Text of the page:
Abdellah Taia & Self Actualisation – Gay, Moroccan, an Arab, a Muslim, an African

Saturday, October 13, 2012 - 17:28, by Sokari Ekine

Moroccan writer Abdellah Taia speaks about  coming out in Morocco, gay responsibilities and the importance of books and writing

Also, aside from their intellectual importance, I believe that books help us to live. When you read a book or a poem it connects you to something new inside of you or it confirms some premonition you’ve had. Using my books as a cultural instrument in the fight for freedom, for individuality, is something I’m very happy to do. Since I come from a world where individuality doesn’t exist, where homosexuality is still considered a crime, where you don’t completely own your body, and where you can’t speak freely, it’s the least I can do. The past ten years in Morocco have brought some change, but politically, socially, and traditionally the individual cannot be as free as they want. They are not protected by the law.

Asked whether he categorises his work as fiction or memoir, Taia’s questions the traditional definition of fiction which states the story is made up and has nothing to do with the writer.  His argument makes sense.  Even if a story is made up, its still me, my imagination, my fantasy.  He asks how is it possible to write fiction – a story which has nothing to do with the writer?  This makes perfect sense to me.

 I write novels, texts. They are not expressions of my social self, they are expressions of something else. I don’t know what label we should put on them. Though the experiences and scenes are coming from my life, when I start to write there are so many things that come out and put themselves into the text. I have no idea about those things five minutes before I start writing. The fictionalized always comes out and puts itself into my writing. But I don’t agree with the definition of fiction. Is it something that has nothing to do with us, that is made up? I don’t believe in that. As human beings, in order to make our lives acceptable and not too sad, we imagine things. We do it all the time. How would you label that? Fiction? Not for me. What I invent, what I imagine, is part of something.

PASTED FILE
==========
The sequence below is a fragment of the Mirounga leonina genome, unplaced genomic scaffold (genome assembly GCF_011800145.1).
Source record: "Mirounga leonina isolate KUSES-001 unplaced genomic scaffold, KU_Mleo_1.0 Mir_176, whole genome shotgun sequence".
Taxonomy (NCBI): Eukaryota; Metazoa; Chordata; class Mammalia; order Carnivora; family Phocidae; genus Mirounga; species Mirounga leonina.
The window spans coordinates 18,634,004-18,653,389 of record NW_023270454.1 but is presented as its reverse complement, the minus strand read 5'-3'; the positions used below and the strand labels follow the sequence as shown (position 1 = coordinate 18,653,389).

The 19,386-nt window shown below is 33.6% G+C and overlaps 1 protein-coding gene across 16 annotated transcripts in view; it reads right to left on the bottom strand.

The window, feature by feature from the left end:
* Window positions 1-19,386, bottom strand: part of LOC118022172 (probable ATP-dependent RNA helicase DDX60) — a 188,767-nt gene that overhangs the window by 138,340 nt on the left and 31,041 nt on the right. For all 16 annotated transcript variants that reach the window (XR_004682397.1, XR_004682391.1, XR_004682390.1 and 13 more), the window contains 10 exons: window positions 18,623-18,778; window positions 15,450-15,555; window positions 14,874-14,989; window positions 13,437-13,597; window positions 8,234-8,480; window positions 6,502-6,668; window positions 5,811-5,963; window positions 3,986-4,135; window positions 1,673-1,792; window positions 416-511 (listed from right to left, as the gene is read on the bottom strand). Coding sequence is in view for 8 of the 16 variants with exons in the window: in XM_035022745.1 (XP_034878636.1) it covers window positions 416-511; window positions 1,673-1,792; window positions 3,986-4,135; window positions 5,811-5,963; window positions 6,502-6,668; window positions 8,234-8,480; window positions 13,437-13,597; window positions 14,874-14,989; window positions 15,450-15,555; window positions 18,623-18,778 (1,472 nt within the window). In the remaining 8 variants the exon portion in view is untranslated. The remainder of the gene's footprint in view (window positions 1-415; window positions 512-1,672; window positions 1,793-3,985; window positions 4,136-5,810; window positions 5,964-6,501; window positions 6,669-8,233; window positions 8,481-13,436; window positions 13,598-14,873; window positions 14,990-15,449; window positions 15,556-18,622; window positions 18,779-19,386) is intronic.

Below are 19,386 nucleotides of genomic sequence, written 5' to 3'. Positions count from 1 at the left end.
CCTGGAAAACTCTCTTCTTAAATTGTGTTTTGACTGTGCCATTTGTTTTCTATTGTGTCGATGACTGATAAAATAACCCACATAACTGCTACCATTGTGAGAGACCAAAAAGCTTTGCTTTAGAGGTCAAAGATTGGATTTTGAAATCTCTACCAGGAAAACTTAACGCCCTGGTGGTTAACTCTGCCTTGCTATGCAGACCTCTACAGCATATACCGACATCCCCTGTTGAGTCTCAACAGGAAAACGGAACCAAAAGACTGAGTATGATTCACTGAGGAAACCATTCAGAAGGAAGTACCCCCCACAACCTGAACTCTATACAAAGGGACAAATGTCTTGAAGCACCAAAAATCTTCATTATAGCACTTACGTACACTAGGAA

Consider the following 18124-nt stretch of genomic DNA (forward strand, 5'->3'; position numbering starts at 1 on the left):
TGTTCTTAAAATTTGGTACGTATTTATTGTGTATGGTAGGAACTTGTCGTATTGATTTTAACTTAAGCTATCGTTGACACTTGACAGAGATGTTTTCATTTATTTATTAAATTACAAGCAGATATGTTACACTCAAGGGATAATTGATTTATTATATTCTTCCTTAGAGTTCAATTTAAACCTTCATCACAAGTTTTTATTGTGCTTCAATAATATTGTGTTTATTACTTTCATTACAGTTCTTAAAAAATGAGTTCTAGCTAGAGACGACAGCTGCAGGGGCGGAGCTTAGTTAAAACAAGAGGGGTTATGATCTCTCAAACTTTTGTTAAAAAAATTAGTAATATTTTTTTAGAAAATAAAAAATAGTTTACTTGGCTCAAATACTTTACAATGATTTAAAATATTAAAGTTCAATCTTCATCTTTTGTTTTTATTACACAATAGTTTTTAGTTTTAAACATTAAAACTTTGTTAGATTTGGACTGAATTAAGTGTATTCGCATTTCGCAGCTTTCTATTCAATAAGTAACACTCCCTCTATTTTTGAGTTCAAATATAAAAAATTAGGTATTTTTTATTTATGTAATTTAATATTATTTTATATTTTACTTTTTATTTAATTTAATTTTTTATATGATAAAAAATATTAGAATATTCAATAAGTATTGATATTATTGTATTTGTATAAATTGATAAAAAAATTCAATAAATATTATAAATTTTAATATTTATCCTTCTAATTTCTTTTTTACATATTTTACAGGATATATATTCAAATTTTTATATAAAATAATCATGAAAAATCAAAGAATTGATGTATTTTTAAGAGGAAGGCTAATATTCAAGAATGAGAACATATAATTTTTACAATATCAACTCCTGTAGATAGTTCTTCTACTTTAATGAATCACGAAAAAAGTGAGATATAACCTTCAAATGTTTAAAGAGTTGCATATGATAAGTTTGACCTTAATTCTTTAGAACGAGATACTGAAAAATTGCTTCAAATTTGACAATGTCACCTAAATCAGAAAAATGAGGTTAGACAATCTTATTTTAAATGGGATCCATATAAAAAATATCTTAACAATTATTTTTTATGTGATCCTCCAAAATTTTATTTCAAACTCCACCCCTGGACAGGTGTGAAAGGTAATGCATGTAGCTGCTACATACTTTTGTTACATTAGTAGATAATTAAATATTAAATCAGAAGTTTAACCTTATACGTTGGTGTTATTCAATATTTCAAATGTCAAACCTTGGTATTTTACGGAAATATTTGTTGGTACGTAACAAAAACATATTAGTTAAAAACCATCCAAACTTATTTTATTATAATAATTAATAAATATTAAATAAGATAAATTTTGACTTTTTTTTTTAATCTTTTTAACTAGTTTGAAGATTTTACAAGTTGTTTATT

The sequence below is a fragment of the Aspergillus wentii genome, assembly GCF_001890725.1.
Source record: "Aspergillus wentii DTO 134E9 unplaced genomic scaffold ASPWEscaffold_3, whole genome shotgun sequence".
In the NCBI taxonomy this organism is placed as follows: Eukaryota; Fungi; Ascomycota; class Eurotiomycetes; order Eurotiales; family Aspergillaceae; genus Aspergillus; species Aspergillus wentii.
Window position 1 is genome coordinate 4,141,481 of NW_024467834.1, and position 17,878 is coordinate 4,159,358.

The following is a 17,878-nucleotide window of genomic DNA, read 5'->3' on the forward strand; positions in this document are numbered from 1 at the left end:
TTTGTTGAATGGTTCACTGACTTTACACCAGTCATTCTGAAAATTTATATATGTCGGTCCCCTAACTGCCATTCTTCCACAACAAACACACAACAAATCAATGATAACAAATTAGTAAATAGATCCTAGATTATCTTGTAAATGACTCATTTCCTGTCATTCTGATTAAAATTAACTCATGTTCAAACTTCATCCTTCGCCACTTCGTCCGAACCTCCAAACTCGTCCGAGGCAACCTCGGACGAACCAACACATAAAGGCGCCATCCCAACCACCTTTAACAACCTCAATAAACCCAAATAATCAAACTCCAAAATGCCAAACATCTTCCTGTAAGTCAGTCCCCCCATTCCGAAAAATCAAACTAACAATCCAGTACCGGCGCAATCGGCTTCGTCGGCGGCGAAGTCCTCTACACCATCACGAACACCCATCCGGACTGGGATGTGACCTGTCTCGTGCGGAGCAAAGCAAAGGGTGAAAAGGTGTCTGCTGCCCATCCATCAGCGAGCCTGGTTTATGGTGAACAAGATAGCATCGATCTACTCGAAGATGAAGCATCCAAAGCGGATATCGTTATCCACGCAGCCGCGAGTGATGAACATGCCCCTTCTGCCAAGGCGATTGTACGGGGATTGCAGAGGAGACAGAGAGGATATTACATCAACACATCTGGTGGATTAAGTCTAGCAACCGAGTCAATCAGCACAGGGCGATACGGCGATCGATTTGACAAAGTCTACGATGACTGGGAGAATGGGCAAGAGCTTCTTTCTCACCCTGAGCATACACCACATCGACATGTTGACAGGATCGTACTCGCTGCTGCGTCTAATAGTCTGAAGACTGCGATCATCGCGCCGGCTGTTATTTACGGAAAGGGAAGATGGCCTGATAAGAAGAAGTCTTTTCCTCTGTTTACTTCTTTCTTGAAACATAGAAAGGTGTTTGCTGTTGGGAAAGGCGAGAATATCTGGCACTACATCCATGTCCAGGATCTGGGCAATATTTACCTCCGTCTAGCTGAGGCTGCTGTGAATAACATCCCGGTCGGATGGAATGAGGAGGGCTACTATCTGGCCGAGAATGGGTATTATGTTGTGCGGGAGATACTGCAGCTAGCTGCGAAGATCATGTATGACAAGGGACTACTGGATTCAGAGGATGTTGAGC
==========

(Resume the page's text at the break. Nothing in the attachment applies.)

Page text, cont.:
Read the full interview here on Samsonia Way

Profile

Sokari Ekine

Sokari Ekine is an independent writer, editor, researcher and feminist activist from Nigeria. (Read on!)She's the founder [2004] and principle author of Black Looks and a regular contributor to Pambazuka News.  She recently edited the books 'SMS Uprising: Mobile Phone Activism in Africa' and co-edited 'African Awakening' with Firoze Manji. She is currently working on co-editing a "Queer African Reader" to be published by Pambazuka Press in 2012. She likes to blog about queer issues, gender and militarisation, literature and the Niger Delta.

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